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Weak Nationalisms

Affect and Nonfiction in Postwar America

by Douglas Dowland

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The question "What is America?" has taken on new urgency. Weak Nationalisms explores the emotional dynamics behind that question by examining how a range of authors have attempted to answer it through nonfiction since the Second World War, revealing the complex and dynamic ways in which affects shape the literary construction of everyday experience in the United States.
Douglas Dowland studies these attempts to define the nation in an eclectic selection of texts from writers such as Simone de Beauvoir, John Steinbeck, Charles Kuralt, Jane Smiley, and Sarah Vowell. Each of these texts makes use of synecdoche, and Weak Nationalisms shows how this rhetorical technique is variously driven by affects including curiosity, discontent, hopefulness, and incredulity. In exploring the function of synecdoche in the creative construction of the United States, Dowland draws attention to the evocative politics and literary richness of nationalism and connects critical literary practices to broader discussions involving affect theory and cultural representation.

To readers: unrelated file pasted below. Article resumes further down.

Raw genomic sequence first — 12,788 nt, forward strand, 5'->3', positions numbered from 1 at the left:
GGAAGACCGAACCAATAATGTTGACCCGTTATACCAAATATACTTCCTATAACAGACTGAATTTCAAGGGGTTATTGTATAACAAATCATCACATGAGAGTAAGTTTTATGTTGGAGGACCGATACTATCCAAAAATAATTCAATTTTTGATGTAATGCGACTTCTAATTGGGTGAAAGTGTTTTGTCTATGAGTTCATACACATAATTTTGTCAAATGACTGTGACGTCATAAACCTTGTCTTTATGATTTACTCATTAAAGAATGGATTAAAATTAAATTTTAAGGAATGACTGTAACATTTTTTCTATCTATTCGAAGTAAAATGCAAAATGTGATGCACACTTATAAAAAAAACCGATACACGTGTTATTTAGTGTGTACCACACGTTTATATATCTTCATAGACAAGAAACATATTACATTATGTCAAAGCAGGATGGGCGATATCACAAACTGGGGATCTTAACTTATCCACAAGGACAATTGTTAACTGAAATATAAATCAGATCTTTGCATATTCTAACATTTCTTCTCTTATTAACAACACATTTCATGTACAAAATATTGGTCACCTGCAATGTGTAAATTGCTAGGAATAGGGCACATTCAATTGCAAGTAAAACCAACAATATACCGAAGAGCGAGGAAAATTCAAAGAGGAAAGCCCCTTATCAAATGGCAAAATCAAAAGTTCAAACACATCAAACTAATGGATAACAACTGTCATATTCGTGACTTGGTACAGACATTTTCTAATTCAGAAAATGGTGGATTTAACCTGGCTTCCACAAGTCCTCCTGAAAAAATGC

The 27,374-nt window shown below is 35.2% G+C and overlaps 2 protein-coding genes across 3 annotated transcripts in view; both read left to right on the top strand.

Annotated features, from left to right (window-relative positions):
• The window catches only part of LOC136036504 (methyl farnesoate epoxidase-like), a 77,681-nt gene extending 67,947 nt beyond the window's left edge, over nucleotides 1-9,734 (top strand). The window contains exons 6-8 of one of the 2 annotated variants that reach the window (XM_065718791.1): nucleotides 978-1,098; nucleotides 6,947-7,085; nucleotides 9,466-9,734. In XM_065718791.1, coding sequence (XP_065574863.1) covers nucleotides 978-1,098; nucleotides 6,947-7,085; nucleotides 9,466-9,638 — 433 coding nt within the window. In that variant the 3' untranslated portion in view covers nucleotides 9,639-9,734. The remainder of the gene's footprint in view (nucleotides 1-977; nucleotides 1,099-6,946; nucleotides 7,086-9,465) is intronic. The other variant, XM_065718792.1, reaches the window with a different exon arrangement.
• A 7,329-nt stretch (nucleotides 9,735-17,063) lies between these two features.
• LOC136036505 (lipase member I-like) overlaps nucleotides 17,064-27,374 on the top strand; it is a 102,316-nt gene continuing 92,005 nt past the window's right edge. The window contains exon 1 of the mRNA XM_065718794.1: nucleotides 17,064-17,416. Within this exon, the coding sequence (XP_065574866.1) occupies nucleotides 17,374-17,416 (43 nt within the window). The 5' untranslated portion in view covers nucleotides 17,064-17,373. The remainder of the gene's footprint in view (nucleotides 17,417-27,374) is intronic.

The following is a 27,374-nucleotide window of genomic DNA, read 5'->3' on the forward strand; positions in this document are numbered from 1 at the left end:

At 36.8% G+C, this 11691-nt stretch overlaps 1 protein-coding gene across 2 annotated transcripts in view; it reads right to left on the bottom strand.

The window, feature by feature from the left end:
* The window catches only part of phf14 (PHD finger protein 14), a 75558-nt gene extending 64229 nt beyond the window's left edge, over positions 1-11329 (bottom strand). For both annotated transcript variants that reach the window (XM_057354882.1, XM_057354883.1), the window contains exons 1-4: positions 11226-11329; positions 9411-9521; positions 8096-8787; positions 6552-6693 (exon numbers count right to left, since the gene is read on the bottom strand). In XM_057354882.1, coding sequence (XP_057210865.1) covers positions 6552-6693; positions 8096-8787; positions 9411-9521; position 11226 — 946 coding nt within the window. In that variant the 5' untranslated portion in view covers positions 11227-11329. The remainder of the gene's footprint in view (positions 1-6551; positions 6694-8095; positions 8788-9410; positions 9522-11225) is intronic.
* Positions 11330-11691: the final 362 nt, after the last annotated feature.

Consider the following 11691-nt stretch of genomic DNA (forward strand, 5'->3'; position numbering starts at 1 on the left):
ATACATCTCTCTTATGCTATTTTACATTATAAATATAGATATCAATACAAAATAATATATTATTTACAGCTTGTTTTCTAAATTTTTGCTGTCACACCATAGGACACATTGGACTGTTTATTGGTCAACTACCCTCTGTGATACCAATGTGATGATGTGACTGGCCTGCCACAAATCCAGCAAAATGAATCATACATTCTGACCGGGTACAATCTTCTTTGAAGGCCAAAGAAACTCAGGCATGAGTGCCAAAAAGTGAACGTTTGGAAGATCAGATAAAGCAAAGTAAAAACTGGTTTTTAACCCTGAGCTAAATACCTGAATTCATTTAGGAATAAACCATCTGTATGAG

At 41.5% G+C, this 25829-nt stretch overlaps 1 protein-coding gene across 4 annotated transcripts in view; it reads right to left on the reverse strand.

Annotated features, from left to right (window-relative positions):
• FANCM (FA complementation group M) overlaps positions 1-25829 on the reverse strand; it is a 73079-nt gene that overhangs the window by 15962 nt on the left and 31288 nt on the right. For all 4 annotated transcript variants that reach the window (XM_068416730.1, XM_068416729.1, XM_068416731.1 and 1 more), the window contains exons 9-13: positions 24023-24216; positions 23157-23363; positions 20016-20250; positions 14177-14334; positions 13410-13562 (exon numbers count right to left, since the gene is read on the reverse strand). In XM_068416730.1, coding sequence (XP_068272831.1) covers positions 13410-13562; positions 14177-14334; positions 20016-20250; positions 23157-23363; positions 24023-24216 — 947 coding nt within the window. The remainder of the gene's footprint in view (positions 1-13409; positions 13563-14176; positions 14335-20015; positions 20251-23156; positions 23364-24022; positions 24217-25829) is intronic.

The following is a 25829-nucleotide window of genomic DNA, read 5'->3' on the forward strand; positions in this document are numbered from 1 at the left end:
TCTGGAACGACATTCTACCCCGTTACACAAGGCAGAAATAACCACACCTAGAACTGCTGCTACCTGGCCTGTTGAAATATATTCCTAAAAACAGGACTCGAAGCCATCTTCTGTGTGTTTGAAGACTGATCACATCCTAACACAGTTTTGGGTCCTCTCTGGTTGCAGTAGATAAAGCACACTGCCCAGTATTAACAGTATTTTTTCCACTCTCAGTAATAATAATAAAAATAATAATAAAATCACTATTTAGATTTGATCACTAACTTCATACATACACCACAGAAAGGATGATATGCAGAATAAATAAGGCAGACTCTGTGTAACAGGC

Publication Details

Publisher:
UNP - Nebraska
Imprint:
University of Nebraska Press
Publication Date:
2019

Format

  • OverDrive Read
  • Adobe PDF eBook 1.5 MB
  • Adobe EPUB eBook 367.7 KB
Weak Nationalisms
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